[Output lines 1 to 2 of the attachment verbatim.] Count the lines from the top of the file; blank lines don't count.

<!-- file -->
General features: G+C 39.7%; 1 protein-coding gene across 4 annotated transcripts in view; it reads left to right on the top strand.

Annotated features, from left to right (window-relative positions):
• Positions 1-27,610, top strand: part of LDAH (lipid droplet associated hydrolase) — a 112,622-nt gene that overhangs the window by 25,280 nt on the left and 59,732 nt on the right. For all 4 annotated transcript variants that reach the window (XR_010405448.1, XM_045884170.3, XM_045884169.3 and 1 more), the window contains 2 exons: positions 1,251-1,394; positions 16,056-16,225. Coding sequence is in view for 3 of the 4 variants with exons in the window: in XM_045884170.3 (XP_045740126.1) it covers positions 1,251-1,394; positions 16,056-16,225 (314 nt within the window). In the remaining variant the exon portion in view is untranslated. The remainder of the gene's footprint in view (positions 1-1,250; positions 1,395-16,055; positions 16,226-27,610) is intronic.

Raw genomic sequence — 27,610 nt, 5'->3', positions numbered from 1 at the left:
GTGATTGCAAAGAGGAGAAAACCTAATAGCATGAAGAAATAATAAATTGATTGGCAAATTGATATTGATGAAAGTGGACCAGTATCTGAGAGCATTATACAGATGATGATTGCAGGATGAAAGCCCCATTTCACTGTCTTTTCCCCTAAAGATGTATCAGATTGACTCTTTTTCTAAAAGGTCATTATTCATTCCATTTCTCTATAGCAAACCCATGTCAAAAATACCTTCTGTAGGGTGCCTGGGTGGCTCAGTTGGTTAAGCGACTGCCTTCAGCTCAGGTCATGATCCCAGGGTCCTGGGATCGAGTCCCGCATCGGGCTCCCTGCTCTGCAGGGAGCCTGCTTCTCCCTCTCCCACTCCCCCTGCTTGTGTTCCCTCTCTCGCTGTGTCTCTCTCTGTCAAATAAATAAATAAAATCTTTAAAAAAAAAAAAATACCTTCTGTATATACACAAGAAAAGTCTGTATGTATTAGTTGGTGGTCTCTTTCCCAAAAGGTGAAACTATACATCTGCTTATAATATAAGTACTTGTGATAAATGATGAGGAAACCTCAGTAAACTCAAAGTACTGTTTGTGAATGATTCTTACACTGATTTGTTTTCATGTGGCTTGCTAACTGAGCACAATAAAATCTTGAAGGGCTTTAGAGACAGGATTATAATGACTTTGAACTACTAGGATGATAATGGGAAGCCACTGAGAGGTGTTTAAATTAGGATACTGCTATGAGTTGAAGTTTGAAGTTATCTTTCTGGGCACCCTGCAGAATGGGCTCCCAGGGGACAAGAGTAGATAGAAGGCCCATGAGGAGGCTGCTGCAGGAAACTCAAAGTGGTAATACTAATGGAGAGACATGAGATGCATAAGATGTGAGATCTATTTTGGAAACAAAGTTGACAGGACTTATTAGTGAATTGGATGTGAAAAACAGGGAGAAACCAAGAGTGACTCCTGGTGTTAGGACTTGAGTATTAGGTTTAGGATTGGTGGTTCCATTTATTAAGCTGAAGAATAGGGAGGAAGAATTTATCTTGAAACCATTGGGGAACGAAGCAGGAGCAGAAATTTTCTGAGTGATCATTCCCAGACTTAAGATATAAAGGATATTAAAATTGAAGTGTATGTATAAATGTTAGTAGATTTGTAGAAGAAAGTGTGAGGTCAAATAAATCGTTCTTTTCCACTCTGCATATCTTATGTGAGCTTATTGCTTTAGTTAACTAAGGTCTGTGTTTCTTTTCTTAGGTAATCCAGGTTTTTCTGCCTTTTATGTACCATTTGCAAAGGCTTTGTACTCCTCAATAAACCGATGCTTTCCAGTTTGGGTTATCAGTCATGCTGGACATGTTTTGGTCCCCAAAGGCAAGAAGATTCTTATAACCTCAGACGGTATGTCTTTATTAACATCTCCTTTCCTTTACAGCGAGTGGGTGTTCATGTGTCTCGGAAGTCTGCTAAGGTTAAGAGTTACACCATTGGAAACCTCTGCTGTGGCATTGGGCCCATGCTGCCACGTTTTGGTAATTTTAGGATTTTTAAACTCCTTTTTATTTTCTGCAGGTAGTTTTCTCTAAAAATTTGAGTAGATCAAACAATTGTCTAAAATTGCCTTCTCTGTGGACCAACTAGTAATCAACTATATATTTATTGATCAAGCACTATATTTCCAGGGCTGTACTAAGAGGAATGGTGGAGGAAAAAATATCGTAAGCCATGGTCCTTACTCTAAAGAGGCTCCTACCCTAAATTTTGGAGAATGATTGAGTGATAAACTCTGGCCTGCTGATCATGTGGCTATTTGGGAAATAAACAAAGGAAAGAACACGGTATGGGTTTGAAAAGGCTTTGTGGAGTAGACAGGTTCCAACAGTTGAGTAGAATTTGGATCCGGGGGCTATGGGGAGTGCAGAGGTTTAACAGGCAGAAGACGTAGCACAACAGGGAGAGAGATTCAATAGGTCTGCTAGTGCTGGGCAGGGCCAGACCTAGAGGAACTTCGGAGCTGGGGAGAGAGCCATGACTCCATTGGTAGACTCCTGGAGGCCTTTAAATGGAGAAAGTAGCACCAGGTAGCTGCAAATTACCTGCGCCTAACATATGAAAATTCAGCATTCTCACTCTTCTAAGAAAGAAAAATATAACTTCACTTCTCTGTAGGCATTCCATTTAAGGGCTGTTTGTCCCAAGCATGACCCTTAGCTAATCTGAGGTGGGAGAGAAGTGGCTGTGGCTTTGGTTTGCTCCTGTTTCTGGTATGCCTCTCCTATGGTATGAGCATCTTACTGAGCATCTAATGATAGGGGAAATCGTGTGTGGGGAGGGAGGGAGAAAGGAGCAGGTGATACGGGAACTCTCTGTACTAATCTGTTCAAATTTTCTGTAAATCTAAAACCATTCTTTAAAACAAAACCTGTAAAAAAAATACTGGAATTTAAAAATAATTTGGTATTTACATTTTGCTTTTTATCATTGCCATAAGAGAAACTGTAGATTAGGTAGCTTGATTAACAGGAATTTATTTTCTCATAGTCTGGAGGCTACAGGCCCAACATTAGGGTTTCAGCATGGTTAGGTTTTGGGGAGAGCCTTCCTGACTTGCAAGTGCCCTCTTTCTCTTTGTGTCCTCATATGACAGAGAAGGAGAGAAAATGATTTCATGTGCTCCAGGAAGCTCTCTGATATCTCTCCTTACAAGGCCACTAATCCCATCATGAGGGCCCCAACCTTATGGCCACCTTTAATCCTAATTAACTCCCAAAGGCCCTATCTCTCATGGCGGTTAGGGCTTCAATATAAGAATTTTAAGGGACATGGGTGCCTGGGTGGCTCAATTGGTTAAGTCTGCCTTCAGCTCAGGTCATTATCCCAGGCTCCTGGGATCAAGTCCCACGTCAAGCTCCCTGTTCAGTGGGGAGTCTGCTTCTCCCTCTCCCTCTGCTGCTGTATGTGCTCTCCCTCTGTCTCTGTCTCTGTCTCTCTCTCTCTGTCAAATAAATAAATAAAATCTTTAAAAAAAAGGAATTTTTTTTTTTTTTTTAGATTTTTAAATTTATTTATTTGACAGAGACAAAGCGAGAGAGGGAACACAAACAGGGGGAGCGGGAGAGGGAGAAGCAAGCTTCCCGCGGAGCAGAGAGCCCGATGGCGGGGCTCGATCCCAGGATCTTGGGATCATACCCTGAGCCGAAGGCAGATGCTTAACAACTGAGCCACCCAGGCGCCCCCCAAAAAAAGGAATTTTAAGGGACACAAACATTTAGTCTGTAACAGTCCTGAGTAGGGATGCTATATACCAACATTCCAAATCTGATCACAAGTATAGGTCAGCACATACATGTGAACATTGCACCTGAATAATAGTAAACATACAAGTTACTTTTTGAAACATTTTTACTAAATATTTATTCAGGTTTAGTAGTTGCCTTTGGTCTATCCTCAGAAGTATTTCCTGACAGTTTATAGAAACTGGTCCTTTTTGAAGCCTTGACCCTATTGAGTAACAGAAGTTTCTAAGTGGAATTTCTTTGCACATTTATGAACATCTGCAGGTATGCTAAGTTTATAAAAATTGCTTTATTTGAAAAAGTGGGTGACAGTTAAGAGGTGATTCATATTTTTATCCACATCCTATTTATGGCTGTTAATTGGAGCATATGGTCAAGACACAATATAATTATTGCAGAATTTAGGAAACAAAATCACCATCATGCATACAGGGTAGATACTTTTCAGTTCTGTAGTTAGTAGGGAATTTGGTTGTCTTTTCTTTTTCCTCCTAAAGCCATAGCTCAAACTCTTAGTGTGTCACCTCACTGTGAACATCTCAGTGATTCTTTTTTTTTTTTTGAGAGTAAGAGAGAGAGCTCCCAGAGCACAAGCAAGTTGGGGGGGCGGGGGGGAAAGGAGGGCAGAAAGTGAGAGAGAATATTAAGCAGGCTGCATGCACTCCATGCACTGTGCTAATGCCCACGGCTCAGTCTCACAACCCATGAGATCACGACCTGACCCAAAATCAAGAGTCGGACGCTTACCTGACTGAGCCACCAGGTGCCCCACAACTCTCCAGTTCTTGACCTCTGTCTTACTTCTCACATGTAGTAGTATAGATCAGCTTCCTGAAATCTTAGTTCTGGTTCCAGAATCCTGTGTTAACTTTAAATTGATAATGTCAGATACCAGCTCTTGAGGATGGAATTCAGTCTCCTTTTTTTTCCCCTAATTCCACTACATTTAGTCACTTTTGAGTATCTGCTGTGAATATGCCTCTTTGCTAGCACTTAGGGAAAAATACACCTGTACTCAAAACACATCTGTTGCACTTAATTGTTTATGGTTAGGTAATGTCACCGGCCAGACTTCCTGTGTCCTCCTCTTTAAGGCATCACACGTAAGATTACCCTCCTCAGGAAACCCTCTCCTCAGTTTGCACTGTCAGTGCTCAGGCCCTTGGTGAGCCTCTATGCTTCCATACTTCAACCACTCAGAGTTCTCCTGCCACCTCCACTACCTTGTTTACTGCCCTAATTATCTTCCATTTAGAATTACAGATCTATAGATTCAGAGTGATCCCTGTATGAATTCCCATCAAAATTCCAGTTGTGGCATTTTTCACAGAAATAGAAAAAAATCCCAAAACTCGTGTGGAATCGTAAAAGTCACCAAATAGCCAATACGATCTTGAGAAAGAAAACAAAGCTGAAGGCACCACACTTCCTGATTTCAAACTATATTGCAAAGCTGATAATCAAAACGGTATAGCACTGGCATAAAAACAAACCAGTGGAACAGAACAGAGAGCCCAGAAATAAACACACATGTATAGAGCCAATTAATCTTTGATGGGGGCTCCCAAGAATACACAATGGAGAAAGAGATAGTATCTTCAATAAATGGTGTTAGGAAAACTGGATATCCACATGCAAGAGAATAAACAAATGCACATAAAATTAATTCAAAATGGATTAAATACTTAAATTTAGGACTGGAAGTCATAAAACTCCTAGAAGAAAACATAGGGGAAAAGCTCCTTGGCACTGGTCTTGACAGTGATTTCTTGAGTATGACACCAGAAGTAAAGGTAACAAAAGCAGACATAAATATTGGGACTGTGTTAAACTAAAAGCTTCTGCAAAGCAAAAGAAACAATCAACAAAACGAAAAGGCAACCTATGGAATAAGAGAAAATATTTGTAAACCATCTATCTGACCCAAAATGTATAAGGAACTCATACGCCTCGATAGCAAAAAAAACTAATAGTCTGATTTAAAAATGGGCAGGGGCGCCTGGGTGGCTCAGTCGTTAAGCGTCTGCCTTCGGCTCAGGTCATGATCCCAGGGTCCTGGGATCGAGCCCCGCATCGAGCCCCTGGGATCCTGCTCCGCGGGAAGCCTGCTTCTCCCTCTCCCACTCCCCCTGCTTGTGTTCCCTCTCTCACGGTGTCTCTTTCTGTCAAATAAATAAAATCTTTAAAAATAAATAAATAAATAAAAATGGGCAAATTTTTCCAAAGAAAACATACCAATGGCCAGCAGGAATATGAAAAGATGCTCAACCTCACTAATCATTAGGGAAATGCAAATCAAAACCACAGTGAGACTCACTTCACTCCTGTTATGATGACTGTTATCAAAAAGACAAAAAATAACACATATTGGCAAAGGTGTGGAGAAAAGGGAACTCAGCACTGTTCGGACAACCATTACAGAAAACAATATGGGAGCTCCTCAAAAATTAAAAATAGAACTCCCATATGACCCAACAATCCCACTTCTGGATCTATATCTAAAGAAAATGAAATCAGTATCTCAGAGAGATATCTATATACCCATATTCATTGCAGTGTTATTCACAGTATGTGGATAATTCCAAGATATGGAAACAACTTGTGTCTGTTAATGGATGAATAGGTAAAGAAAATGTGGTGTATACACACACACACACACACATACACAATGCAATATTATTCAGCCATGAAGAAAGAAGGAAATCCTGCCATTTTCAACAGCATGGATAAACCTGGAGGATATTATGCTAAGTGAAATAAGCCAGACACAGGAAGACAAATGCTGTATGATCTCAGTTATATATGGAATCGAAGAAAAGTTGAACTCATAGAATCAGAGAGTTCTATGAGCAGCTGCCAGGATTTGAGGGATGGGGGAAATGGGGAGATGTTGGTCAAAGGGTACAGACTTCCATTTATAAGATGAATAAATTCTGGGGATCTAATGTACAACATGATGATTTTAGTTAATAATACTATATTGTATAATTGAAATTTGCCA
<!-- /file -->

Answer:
General features: G+C 39.7%; 1 protein-coding gene across 4 annotated transcripts in view; it reads left to right on the top strand.

Annotated features, from left to right (window-relative positions):